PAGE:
T&D EDITORIAL: A.J. Hutto's story of success in two careers

T&D EDITORIAL: A.J. Hutto's story of success in two careers

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So many in Orangeburg and surroundings came to know A.J. Hutto during their time of need. As owner and operator of Dukes-Harley Funeral, following in the footsteps of his uncles Clifton and I.S. Harley, the Orangeburg native assisted families with compassion and professionalism for nearly four decades.

Azel James 'A.J.' Hutto Jr. -- Orangeburg

Hutto, who died Jan. 6, was a leader in his profession. He was active in the South Carolina Funeral Directors Association and was instrumental in the creation of South Carolina consumer-protection laws for the funeral industry. He was past president of the South Carolina Funeral Directors Association and held positions with the National Funeral Directors Association.

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Hutto served his community in roles such as president of the Orangeburg Rotary Club and Orangeburg County Chamber of Commerce. He made contributions also through actions such as donating the historic Russell Street building that once housed the funeral home to the Orangeburg League of the Arts. And Hutto was the host annually for a meal honoring law enforcement officers and emergency responders.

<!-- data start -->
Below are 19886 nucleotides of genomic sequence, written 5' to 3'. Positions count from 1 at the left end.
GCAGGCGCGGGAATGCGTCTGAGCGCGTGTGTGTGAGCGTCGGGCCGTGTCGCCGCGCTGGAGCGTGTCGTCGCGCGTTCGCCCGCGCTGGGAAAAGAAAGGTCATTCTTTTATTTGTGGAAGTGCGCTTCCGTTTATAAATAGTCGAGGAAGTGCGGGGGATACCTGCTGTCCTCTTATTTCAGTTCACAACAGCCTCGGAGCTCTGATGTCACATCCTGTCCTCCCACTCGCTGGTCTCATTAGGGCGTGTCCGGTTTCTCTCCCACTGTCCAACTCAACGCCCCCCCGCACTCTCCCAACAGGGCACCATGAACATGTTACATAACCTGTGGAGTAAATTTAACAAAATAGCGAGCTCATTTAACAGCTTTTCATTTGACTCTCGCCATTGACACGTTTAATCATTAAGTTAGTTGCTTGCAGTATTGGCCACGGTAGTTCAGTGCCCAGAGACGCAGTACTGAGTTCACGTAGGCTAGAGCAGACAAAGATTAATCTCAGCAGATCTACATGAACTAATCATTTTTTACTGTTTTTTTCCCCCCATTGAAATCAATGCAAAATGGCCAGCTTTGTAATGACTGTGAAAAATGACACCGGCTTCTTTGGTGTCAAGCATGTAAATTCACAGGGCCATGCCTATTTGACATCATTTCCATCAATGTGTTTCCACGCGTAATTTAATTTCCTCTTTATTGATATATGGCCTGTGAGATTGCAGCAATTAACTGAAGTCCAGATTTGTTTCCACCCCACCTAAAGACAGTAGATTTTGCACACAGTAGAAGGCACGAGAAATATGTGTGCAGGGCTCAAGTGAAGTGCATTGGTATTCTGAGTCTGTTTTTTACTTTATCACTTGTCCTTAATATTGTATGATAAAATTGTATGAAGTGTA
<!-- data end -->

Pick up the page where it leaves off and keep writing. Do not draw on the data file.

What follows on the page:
Less known by many is Hutto’s decorated career before Dukes-Harley Funeral Home.

He was a pioneer in the helicopter industry as an employee with Boeing. For 20 years, Hutto helped produce and test experimental helicopters such as CH-46 Sea Knight and CH-47 Chinook.

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Graduating from Clemson College with an engineering degree, Hutto went to work for Lockheed. As an Army pilot for five years, he flew aircraft such as the L-20 Beaver. Leaving the military in 1961, Hutto went to work for Boeing's helicopter division near Philadelphia. There he helped in hands-on testing of all models and was the leader of a project to construct a series of helicopters designed for heavy lifting.

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During his time at Boeing, he contributed by making components in his basement, helping design safety cargo hooks and the actual joystick knob, which he used to fly the "Fly by Wire" helicopter. During the fall of 1974, Hutto made the first manned flight completely "Fly by Wire" in the heavy-lift helicopter and was awarded the Frederick L. Feinberg Award presented to pilots of “a vertical flight aircraft who accomplished the most outstanding achievement in the preceding year.”

A.J. Hutto will be missed in Orangeburg even as Dukes-Harley Funeral Home continues to be operated by his sons. He leaves his family and community so many reasons to celebrate his accomplishments during 86 years of life.


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